# Use minimum number of swaps so each bin contains balls of the same color

There are $n$ bins, the $i$th bin contain $a_i$ balls. The balls has $n$ colors, there are $a_i$ balls of color $i$. Let $m=\sum_{i=1}^n a_i$.

A swap is take a ball from one bin and swap with a ball from another bin. We want minimum number of swaps such that each bin only contain balls with the same color.

I know a easy special cases $a_i\leq 2$ for all $i$. (If $a_i=2$ for all $i$, then you can even do it by swapping each ball at most once.)

Edit: This is wrong because finding $c(D)$ is NP-hard.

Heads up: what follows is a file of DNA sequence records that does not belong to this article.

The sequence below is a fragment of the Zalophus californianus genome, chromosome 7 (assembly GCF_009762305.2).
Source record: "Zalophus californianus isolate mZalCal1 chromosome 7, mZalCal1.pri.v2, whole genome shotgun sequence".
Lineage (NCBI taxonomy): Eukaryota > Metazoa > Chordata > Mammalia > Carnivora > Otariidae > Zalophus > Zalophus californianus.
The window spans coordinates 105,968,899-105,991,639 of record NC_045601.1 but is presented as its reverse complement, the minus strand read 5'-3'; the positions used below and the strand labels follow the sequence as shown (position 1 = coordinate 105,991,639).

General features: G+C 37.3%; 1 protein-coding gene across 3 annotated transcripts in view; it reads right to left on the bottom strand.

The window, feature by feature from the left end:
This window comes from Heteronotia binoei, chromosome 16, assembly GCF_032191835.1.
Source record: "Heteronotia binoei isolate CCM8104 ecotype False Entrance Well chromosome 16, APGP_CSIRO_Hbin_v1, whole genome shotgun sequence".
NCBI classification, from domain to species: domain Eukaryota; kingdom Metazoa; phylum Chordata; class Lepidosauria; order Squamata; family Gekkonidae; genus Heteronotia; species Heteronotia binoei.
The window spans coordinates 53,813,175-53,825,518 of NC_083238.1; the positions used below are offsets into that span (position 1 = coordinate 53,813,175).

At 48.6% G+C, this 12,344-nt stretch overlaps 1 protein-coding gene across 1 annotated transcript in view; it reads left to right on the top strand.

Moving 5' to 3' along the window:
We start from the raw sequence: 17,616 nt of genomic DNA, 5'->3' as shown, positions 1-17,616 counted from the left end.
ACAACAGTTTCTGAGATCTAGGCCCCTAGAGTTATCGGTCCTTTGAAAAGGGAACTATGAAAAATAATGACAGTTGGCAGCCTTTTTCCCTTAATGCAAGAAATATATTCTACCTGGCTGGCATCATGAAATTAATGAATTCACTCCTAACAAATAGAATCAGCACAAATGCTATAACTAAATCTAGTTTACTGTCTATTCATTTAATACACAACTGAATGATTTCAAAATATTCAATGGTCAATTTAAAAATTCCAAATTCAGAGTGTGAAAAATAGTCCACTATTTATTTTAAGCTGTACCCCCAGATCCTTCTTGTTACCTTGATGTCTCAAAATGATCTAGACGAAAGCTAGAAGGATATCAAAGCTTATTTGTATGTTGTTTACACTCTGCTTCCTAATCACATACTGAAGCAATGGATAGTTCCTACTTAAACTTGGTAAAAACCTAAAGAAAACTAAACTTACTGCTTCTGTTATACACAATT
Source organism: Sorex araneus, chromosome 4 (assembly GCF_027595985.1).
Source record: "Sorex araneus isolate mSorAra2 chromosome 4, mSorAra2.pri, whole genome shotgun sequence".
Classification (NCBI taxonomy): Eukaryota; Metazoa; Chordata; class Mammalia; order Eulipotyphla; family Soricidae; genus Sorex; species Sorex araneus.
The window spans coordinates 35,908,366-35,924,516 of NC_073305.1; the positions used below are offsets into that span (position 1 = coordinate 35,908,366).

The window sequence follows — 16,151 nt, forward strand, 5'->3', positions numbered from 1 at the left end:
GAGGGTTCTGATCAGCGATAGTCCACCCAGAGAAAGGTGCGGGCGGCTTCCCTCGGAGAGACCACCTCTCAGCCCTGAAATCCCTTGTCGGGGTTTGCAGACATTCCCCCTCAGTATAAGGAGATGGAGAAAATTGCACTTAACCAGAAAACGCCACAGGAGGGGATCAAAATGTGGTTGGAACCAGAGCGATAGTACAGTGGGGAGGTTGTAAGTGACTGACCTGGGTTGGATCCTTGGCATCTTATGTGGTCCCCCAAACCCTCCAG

If we know which color goes to which bin, the problem is easy.

Consider a multi-digraph $D=(V,A)$, $V=\{v_1,\ldots,v_n\}$. If we know color $i$ goes to bin $b(i)$, then there are $k$ parallel arcs $(j,b(i))$ in $A$ iff bin $j$ contains $k$ balls of color $i$. Each component of the graph is Eulerian. The minimum number of swaps required is $m-c(D)$, where $c(D)$ is the number of arc disjoint cycles that covers $A$. We can swap by "following" a Eulerian circuit. (a swap using an arc of a minimal cycle can change it to a smaller minimal cycle and a self loop). Once the entire graph is set of self loops, we have made all the necessary swaps.

How hard is this problem in general?

For $n \le 6$, the paper gives a simple algorithm.